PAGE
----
Risque play full of laughs
REVIEW BY LISSA ALEXANDER
They’ve done it again.
When I asked the director of Young Frankenstein, Gary Brown, about the decision to perform Mel Brooks’ Young Frankenstein, he said Bard to Broadway was looking for something that could rival last year’s hugely successful production of The Drowsy Chaperone.
The musical Young Frankenstein would push the envelope a bit, he said, as it’s a huge show with a lot of expectations.
The cast was phenomenal, the script was hilarious and the live orchestra—top notch.
I have to first commend Nicholas Atkinson, who I’ve seen perform many times in his seven seasons with Bard to Broadway, but his role as Frederick Fronkensteen was my favourite performance of his to date. He nailed his hilarious singing performances with just the right amount of schmaltz and I loved his interactions with both Igor (played by his dad Rob Atkinson) and his gorgeous lab assistant Inga (played by Bethany Freed).
In the play, Frederick is a well-respected professor and so insists on his last name being pronounced Fronkensteen to disassociate him from his crazy family members, the Frankensteins. At the news of his grandfather’s death—the infamous Dr. Victor von Frankenstein—he learns that he has inherited Victor’s castle in Transylvania.
When he arrives he meets Igor, a hunchback and the grandson of Dr. Victor’s servant, who insists his name is pronounced “eye-gor”. Rob Atkinson plays a priceless Igor and seems to deliver all his punch lines with great ease. Father and son interact flawlessly and it’s a treat to watch.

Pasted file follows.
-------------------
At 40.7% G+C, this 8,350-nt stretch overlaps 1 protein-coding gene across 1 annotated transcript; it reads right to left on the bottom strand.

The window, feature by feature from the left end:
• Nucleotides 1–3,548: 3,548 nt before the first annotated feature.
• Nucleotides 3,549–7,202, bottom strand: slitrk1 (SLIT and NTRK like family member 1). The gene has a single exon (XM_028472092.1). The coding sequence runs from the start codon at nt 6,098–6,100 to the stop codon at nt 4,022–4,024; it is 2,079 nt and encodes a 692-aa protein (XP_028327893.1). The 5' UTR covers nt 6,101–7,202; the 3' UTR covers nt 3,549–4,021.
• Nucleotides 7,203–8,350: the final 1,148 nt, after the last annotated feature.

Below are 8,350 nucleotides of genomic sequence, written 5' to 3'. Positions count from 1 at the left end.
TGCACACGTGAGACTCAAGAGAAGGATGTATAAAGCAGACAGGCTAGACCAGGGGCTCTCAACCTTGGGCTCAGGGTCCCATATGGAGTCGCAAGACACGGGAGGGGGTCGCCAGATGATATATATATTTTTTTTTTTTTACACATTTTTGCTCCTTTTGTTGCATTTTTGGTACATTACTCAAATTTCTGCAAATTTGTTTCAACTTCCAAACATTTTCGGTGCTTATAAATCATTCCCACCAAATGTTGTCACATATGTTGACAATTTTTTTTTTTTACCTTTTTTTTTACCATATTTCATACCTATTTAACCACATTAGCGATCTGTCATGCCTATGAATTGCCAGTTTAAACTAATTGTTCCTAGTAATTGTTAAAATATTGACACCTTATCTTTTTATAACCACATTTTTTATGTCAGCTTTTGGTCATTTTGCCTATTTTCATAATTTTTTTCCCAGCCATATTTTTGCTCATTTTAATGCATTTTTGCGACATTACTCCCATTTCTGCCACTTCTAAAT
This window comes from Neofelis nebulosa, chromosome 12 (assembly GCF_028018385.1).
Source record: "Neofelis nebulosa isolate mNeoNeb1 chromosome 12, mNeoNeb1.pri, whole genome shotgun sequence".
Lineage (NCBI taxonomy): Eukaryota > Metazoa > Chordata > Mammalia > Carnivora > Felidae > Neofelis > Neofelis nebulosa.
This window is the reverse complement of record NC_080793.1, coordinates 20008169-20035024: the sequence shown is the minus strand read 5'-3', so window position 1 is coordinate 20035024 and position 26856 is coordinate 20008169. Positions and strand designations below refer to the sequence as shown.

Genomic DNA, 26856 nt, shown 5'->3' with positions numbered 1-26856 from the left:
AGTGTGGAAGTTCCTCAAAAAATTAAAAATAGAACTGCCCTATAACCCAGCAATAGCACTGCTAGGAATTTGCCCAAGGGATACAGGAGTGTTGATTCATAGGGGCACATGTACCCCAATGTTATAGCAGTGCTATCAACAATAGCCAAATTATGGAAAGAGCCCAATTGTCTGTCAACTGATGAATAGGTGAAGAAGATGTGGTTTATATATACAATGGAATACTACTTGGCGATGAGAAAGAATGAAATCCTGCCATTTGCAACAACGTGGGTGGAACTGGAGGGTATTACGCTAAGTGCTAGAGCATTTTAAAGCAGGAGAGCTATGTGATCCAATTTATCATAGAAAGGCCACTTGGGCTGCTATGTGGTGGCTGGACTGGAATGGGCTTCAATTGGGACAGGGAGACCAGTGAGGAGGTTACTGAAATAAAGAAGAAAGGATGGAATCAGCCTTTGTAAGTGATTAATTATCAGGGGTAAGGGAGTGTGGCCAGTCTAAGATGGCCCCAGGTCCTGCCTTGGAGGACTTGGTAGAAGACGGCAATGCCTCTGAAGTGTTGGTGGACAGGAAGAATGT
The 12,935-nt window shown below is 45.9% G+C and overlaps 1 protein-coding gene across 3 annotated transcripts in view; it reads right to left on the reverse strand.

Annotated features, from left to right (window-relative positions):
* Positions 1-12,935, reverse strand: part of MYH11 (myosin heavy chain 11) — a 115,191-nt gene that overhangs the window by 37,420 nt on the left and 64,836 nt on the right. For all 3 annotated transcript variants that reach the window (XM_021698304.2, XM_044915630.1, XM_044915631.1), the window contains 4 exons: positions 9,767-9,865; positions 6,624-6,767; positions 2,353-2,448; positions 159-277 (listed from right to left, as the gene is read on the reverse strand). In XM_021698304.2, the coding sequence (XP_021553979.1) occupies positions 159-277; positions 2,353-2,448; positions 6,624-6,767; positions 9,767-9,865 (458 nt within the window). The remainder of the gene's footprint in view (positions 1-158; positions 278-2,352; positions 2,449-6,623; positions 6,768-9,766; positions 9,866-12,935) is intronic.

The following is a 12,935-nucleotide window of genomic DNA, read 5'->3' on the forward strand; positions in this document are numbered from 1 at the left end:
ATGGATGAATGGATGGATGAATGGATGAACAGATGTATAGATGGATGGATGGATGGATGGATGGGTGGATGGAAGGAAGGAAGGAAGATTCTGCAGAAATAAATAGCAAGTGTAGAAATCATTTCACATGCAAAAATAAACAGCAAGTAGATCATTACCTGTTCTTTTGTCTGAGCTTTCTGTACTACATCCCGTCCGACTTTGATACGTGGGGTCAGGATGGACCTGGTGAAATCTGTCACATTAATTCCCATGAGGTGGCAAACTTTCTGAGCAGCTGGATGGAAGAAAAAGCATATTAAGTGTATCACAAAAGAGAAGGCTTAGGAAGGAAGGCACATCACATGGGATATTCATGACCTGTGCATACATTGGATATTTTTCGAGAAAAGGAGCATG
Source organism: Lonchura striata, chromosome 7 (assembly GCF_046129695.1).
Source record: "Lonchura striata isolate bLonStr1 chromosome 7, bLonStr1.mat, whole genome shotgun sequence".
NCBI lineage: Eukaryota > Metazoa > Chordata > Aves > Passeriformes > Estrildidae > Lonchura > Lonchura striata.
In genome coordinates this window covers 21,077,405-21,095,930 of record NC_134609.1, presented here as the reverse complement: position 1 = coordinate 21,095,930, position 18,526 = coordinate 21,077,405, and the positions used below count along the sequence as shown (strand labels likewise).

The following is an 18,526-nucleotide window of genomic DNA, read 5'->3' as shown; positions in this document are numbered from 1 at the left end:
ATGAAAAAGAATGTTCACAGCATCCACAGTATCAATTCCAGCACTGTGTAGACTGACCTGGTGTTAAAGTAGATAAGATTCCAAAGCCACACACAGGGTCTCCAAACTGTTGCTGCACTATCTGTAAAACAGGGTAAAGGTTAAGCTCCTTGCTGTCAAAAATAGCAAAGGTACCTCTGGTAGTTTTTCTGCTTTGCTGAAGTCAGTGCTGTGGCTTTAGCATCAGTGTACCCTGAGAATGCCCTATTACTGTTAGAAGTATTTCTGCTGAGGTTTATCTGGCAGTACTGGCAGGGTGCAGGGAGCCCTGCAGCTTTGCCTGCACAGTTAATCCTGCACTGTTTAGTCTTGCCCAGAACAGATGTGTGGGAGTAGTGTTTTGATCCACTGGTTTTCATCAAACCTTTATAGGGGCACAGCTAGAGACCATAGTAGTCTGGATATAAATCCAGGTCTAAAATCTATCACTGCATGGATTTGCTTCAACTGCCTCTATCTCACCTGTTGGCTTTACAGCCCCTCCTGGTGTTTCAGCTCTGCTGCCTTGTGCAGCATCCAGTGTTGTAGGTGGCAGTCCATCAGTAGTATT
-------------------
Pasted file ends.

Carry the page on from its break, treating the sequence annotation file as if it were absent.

Bethany Freed plays her role—a perfectly sweet and naive Inga—beautifully, and her dance numbers reveal her years of dance training.
Susan Bradshaw gave her offbeat gothic character Frau Bleucher great life, with some exceedingly funny moments.
Hilary Britton-Foster blew me away as Frederick’s fiancee, particularly with her unforgettable performance in the song “Please don’t touch me,” a racy number that becomes centered around her breasts.
Brian Lecky was incredibly funny and strong in his role as inspector Kemp and Shawn Lestage was a matchless monster; I loved his version of Puttin’ on da Reeez.
Don Harper played a number of roles but I particularly liked him as the blind Hermit who tries to befriend the monster.
Right off the hop we get a sense of the talent of this cast, as a trio of Frederick’s students perform a stunningly good rendition of the song, The Brain. Those singers are Juliana Cook, Belle Warner-Varney and Josh Jai. The talent continues with impressive dance numbers and enthusiastic singing from the large cast.
Those with a faint heart be warned, there is no shortage of bawdy lines and risque subject manner in this play, but it was very funny and definitely worth a trip to the Village Theatre—that is if there’s any tickets left.
Young Frankenstein the Musical plays until August 16, as of today there are 16 performances left to catch.
Tickets are $24 for adults, $22 for seniors and students and $11 for children, available at the box office: 110 West Second Ave. Call 250-752-4470 to book tickets or to find out office hours. For more information visit www.b2btheatre.com.